by Lindsey Staples
UPK Teacher's Assistant
Heritage House Childcare & Learning Center
June 2011 - Exhausted after a long day, feet aching from carrying more of life’s weight, and eyelids heavy with the sandman’s dust, I crawl into my bed as my husband pulls the covers around me. Shivering, I wait for my body to absorb the coolness of the blankets as his warm kiss melts on my forehead. Behind closed eyes, I can hear him shuffle to his side of the bed. His bedside lamp is still on. “I’m excited to read my book,” he says. I squint one eye open and smirk at him. My husband is not exactly an avid reader. At twenty-nine years old, his favorite book series is Diary of a Wimpy Kid. In his hands he holds Peter Downey’s So You’re Going to Be a Dad, a book he found on a store’s shelves while waiting for me to try on maternity clothes. “You too tired, or is it okay if I read to you and Eeyore?” My smirk extends into a genuine smile pushing both my eyes awake. “Really?” I say as I lift my head from the pillow. “Mhmm,” he smiles. He moves one hand beneath the blankets searching for my belly. I place my hand over his and together we hold the bump containing the little life we affectionately call Eeyore. I laugh to myself as my husband skips the preface and begins reading at chapter one. “You know that’s like ordering a hamburger and not eating the bun.” “What?” He shoots me a confused look. “Never mind,” I smile and listen as his soft voice captures a humorous perspective on life as a new father. We laugh ourselves to sleep.
In the fifth month of my first pregnancy, I have been beyond blessed to have so many wonderful moments like this one with my husband. And I must say, he has been so engaged, nurturing, and supportive long before reading any expectant father books. As I said, this is my first pregnancy, and although I am only half way through, I became a mommy the moment I knew a little life was growing inside me. Together, my husband and I planned for a child long before we conceived, and we have been in constant and open communication since this baby—as my parents would say—was just a twinkle in our eyes. My husband was right by my side in the bathroom waiting the three minutes for two little pink lines to confirm what I already instinctively knew deep inside my own body and soul. I had wondered, however, was that the moment he felt like a daddy?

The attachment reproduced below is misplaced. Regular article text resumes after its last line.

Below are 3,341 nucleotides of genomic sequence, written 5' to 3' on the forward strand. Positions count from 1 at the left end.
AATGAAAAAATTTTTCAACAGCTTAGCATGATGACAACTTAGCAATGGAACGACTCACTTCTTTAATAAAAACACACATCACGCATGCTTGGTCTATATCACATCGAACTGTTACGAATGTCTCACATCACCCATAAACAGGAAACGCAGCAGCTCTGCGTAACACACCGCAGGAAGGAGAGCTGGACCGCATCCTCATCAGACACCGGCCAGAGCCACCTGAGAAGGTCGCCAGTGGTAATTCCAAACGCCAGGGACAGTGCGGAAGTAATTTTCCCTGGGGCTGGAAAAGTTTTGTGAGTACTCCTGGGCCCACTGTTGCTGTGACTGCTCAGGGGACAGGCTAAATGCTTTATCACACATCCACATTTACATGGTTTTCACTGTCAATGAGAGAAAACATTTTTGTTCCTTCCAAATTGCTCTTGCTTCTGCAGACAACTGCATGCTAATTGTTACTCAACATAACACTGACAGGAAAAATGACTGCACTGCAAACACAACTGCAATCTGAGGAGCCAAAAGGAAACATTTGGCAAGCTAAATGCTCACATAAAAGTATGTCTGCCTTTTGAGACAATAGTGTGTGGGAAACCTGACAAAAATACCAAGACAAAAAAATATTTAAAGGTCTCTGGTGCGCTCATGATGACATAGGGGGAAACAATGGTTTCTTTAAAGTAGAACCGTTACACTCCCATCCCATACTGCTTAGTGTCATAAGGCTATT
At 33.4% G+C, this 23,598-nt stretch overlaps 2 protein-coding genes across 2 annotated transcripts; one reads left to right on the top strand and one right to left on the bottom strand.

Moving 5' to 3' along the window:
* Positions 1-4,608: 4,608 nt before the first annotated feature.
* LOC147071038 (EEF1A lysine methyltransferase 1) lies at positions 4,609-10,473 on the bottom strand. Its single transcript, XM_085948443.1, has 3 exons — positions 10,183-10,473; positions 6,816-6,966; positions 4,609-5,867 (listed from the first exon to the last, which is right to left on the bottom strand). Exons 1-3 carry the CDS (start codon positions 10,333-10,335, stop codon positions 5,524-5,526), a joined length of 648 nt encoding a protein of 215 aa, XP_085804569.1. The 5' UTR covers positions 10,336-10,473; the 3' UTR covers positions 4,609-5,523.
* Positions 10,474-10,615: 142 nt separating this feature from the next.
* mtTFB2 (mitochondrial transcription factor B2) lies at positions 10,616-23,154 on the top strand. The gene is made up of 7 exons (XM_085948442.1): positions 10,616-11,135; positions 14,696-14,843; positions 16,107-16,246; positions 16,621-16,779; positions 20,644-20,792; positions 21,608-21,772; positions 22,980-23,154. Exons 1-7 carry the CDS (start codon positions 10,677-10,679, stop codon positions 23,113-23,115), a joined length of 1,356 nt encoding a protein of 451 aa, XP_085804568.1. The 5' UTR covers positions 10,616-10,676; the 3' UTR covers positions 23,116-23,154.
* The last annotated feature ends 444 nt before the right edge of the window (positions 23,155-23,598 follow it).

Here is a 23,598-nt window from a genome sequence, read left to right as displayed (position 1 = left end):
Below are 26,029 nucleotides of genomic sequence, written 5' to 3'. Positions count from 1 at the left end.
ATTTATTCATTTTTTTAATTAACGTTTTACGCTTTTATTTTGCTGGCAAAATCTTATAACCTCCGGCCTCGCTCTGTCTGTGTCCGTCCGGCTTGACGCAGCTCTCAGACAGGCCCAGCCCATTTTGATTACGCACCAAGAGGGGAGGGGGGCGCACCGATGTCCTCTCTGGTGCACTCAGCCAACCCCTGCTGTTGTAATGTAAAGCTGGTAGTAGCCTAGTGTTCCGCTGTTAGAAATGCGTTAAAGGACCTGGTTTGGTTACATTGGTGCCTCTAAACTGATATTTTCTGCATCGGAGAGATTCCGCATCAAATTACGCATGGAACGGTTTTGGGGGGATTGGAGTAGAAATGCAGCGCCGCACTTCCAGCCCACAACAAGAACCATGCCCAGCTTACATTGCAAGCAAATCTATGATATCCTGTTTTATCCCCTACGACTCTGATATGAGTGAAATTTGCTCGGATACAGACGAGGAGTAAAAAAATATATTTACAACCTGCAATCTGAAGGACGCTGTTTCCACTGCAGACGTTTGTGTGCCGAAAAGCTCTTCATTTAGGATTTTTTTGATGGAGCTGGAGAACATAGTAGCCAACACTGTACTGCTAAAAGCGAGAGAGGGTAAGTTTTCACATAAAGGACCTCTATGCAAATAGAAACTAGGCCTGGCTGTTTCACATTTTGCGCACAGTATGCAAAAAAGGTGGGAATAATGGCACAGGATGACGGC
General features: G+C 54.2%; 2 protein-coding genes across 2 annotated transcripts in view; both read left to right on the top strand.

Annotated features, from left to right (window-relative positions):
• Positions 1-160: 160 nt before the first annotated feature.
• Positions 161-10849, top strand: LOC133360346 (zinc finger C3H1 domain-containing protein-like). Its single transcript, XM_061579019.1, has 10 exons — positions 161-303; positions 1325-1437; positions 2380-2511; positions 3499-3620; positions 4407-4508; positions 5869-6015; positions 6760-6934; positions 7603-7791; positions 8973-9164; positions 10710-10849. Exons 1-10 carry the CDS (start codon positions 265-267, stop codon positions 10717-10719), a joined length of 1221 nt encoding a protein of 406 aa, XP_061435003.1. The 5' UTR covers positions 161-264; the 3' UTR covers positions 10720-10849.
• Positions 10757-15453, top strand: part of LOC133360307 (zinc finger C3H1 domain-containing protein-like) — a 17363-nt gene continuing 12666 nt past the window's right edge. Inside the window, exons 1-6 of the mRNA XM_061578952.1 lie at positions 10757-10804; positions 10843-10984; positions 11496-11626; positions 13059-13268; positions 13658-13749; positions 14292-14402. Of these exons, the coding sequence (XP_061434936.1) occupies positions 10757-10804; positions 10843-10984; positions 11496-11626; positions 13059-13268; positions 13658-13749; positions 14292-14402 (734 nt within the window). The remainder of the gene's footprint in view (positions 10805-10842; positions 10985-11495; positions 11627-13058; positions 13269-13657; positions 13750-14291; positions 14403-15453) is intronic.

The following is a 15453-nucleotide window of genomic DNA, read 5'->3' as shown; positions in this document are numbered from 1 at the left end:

Just as the moment is different for a woman becoming a mother, the moment a man becomes a father is different for each man. For many fathers, it is not until well into the baby’s life, long after the infancy stage has been absorbed into the new daily life of a dad, that a man can claim his new title as daddy. For other new fathers, seeing is believing. Fatherhood becomes real when this moving, breathing creature is tangible to them—and that includes not only touching and holding the baby but also hearing those incessant cries and smelling those repulsive diapers. Yes, for some men, then it is real.
From the first moment I knew my life was going to be on a continual ride of change, I wanted my husband to be right next to me on that ride too. Already I have felt and experienced so many physical, mental, and emotional changes that he will never truly empathize with, and I have already made such an indescribable connection with our baby that I want so badly for him to share. Therefore, I make sure to include him in everything possible, and I encourage every new and already experienced mommy and daddy to do the same. As I have already mentioned, open and constant communication is so important for both the mommy and the daddy. For a woman to share all her experiences of pregnancy with her significant other not only allows her to vent about what she is going through, but it also allows the father to be included in the whole process of the pregnancy, the beginning moments of a baby’s life. It is also important for daddies to share all their fears and concerns with their significant others about parenthood and all the stages of the pregnancy. Mothers are most likely already experiences these same fears and concerns.
Whether it is a quick check-up or a significant sonogram captured on an ultrasound, my husband has also been to every doctor’s appointment with me. For him, seeing the black and white image of the perfect little profile of a baby’s face and nose, watching the tiny movements of the hands and feet, and seeing the heartbeat flicker like a firefly was the moment it became his baby, our baby. Not only does he read to Eeyore and me each night, he also kisses my belly each morning before he leaves for work. “I love you” has become “I love you both.” These significant actions have created an interweaving, rippling effect. I know my husband is developing a closer connection with our baby as I already have, and in turn this allows me to feel more connected to him. As we are learning more about ourselves through these changes, we are also learning more about each other.
“The greatest thing a father can do for his children is to love their mother.” With all his involvement, support, and nurturing, my husband could not better exemplify these words. To me, he already is the most amazing father I could ask for our baby… and we are only half way through this pregnancy. We both are falling so in love with our baby even before first sight. I can barely begin to imagine the way our love will grow for our baby and each other when the leaves change color this fall.
Happy First Father’s Day, Matt. Eeyore and I love you.